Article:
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Review
, 77 Suppl 1, 23-8

Endoscopic Submucosal Dissection of Early Gastric Cancer

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Review

Endoscopic Submucosal Dissection of Early Gastric Cancer

Masaki Tanaka et al. Digestion.

Abstract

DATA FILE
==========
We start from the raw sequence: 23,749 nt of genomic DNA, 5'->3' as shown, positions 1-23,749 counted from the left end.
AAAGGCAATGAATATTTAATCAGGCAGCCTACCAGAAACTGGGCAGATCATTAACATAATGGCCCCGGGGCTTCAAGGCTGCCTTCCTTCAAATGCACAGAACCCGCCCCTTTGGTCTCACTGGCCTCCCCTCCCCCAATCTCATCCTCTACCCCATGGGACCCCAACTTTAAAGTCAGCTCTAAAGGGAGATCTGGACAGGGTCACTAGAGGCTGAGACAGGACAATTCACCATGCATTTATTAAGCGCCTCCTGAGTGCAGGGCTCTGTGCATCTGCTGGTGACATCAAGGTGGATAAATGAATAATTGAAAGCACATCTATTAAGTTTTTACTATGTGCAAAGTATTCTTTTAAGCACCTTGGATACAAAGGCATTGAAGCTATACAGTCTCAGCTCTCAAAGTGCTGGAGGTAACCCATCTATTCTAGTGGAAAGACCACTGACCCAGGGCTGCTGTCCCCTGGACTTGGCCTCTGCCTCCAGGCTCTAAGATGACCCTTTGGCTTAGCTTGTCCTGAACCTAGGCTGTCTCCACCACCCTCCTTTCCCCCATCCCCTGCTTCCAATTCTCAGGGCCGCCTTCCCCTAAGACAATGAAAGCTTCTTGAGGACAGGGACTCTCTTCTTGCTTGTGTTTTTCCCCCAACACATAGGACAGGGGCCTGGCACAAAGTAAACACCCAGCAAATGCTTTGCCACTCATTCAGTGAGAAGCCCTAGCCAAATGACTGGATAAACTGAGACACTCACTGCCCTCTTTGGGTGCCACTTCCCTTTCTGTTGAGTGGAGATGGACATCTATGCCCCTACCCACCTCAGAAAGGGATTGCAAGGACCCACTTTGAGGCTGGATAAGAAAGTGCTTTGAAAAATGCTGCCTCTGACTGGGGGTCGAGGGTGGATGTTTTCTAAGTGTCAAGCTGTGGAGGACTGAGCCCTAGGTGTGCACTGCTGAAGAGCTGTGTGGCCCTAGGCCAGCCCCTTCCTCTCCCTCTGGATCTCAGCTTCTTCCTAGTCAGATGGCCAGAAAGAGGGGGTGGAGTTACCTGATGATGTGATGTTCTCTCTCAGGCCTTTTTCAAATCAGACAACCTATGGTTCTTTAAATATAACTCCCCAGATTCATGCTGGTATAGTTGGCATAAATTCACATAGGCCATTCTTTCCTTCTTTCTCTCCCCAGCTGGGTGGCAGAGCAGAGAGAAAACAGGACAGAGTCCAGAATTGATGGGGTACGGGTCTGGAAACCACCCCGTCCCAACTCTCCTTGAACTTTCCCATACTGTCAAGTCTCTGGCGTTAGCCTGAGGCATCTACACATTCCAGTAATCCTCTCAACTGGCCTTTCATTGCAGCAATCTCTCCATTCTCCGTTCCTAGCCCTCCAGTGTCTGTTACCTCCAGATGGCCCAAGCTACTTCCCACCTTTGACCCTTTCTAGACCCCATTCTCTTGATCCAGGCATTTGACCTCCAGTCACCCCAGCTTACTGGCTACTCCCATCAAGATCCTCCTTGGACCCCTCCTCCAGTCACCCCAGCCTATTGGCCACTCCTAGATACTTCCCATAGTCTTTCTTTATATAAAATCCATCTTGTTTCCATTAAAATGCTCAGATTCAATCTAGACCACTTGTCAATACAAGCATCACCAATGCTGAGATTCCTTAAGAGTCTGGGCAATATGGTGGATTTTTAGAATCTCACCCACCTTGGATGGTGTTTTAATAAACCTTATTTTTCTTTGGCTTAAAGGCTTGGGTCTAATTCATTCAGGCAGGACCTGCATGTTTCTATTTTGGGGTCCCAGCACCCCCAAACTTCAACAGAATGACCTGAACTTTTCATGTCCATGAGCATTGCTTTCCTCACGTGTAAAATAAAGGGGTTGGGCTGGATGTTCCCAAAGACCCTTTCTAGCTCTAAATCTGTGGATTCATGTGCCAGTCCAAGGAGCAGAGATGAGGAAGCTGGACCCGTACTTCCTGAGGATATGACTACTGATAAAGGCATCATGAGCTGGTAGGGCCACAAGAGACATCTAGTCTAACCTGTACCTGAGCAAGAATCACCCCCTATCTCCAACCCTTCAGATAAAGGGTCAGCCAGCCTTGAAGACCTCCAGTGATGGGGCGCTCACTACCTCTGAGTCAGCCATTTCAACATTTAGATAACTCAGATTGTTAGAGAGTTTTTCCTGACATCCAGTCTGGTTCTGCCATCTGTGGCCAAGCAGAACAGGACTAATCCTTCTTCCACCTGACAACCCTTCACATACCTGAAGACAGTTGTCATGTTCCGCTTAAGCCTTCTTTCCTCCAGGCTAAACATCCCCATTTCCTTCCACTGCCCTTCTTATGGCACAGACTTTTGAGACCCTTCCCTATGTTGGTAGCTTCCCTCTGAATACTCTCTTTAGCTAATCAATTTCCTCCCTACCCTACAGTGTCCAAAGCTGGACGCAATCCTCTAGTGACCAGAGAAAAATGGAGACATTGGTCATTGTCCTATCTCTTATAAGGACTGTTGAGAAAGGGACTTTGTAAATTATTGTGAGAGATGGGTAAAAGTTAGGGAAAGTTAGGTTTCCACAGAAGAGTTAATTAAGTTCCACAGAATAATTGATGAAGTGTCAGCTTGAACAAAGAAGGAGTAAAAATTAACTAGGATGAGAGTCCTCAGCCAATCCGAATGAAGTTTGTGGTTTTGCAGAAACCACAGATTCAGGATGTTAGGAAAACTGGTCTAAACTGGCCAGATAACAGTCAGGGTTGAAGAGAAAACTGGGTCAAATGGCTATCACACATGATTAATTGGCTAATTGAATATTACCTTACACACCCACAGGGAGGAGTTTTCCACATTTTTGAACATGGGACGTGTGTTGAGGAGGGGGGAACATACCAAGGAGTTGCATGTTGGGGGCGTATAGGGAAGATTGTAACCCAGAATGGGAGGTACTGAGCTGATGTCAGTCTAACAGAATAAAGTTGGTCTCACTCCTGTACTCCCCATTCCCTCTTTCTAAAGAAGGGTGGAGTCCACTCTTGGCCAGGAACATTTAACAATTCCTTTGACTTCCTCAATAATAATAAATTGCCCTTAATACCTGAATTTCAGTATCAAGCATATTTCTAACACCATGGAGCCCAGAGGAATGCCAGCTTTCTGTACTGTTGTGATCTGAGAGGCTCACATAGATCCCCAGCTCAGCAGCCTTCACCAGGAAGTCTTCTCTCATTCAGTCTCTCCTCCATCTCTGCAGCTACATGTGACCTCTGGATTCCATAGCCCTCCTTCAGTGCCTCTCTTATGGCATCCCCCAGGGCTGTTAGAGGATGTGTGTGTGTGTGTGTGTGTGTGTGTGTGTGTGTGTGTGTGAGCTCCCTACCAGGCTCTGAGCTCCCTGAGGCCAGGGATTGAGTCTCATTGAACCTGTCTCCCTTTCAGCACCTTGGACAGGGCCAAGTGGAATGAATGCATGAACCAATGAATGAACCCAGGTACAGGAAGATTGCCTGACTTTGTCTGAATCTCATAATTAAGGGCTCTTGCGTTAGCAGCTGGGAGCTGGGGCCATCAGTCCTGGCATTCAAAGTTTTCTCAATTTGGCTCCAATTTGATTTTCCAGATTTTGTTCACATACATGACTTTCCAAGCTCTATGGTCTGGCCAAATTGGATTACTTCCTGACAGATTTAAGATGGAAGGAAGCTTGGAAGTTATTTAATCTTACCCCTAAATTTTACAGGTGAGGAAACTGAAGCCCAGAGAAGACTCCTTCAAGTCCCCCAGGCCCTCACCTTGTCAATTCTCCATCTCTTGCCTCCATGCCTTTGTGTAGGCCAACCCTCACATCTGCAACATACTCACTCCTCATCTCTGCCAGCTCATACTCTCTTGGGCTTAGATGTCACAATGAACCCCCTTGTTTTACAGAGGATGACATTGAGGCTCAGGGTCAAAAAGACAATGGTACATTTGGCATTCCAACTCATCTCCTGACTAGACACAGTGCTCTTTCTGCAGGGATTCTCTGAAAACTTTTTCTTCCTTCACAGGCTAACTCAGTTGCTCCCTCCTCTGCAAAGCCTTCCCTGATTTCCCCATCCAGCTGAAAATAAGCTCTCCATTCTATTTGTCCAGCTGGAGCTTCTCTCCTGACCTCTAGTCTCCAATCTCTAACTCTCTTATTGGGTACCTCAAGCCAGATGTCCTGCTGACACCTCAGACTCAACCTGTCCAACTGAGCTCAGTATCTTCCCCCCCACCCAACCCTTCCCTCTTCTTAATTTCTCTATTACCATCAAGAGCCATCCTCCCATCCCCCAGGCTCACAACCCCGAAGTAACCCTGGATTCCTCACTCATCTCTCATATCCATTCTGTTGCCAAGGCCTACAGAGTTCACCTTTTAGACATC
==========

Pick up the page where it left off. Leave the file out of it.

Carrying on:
Endoscopic mucosal resection (EMR) of early gastric cancer (EGC) without any risk of lymph node metastasis was developed in Japan in the 1980s, and it has been one of the standard treatments of EGC for nearly 20 years. Recently, several EMR techniques developed in Japan have been accepted and done in Western countries. These EMR techniques are safe and efficacious but unsuitable for large lesions. Because we could not remove a large lesion in 1 fragment, which was very important for the precise diagnosis of tumor depth, local recurrence increased in large-lesion cases. An innovative procedure using newly developed endoscopic knives, called endoscopic submucosal dissection (ESD), was developed in the late 1990s, which made it possible to remove a large lesion en bloc. Theoretically, ESD has no limitation with respect to tumor size; therefore, it is expected to replace the surgical treatment in some situations. Although ESD has spread throughout Japan within a short period, there remain several disadvantages, such as a higher incidence of complications and a requirement of higher endoscopic skills compared to those of conventional EMR methods. The endoscopic indications, procedures, complications and treatment outcomes of the ESD of EGC are described in this review.

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